Bifidobacteria may help babies digest breast milk better
Posted 9 months ago by Jacob in General Health News
New research, carried out at the University of California, has revealed that specific strains of probiotic bacteria may help babies extract more nutrition from breast milk than previously understood.
Breast milk is amazingly intricate, not only does it provide nutrients essential to sustain infants in early life, it also provides antibodies which help to protect against infection. Breast milk has also been found to contain prebiotics called glycans which promote the growth of Bifidobacteria probiotics in a baby's gut. The Bifidobacteria breakdown and use the prebiotic glycans as a food source. However, until recently it was unknown whether these probiotics could also digest glycoproteins – a complex combination of glycans and protein which is abundant in breast milk.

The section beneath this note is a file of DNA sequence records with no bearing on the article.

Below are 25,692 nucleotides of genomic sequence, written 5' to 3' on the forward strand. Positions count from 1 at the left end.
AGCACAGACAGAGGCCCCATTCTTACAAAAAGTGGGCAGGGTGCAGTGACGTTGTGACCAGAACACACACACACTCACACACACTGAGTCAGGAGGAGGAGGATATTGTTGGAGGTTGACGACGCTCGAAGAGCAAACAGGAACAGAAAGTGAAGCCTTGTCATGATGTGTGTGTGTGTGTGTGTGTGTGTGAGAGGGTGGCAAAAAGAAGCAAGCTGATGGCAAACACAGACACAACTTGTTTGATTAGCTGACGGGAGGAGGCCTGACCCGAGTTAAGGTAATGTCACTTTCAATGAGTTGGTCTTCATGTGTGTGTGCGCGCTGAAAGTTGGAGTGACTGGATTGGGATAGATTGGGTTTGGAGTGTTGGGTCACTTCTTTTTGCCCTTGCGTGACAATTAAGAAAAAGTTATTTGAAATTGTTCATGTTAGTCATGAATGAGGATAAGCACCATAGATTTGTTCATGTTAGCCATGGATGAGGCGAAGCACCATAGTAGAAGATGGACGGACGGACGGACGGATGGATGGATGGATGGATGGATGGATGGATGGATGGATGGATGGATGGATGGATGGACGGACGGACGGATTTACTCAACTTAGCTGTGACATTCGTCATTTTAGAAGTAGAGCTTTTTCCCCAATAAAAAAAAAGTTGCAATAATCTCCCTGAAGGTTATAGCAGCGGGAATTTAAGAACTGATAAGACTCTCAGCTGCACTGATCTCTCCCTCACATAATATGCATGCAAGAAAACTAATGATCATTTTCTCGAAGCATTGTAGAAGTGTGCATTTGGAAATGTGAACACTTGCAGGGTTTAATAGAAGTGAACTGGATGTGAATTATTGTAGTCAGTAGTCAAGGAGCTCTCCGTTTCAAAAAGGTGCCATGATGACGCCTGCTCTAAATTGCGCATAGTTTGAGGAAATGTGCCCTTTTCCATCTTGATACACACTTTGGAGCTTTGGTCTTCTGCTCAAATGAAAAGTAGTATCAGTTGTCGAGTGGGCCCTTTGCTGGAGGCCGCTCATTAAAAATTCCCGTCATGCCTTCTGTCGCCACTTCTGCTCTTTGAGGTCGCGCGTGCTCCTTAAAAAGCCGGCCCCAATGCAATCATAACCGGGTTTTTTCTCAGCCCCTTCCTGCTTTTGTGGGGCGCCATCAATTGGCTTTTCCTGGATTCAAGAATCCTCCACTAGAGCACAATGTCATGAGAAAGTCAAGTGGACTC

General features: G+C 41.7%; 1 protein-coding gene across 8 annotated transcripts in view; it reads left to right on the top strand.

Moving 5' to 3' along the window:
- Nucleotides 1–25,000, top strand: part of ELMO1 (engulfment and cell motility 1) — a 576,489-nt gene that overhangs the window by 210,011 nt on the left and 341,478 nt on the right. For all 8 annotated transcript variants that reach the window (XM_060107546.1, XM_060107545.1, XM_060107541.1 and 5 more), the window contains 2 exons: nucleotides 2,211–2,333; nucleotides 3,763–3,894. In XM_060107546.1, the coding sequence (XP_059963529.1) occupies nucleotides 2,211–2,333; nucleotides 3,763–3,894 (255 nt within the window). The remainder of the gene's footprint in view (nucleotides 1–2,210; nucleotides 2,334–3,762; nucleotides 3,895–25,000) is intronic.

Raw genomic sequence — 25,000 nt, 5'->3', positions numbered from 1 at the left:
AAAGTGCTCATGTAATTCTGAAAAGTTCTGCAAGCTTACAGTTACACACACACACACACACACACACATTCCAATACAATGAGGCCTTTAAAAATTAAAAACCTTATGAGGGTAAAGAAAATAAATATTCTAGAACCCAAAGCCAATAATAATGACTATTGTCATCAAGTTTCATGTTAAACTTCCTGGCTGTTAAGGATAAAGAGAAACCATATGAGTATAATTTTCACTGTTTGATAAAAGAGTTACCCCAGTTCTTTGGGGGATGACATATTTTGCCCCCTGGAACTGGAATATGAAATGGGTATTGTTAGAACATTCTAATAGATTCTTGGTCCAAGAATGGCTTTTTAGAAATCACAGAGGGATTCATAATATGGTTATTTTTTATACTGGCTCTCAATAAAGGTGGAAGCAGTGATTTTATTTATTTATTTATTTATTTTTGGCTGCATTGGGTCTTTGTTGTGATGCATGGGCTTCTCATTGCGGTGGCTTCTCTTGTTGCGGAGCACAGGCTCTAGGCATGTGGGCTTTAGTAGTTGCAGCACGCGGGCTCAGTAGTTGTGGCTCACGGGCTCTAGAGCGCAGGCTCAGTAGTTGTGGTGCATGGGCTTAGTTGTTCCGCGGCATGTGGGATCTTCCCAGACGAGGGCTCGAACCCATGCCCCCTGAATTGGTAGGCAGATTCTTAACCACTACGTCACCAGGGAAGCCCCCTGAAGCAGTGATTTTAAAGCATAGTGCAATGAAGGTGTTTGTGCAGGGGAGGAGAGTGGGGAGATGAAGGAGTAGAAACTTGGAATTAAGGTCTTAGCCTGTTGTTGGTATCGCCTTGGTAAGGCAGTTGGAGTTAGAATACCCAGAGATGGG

The research team at the University of California found that specific strains of Bifidobacteria were able to express an enzyme which removed glycans from glycoproteins, enabling them to harvest an additional food source. They also found that although the Bifidobacteria do not use glycoproteins as a primary food source, they can grow and thrive when glycoproteins are the only food source.
This could be a hugely significant discovery for infants at risk of disease or malnutrition. Lead researcher, David A. Mills commented on his team’s findings; “One obvious goal of this research is to find ways to translate the benefits provided by milk and Bifidobacteria to at risk populations such as premature infants, malnourished children, among many others.”
Reference: Mills, D. A et al. (2012) Endo-β-N-acetylglucosaminidases from infant-gut associated bifidobacteria release complex N-glycans from human milk glycoproteins. Molecular & Cellular Proteomics.
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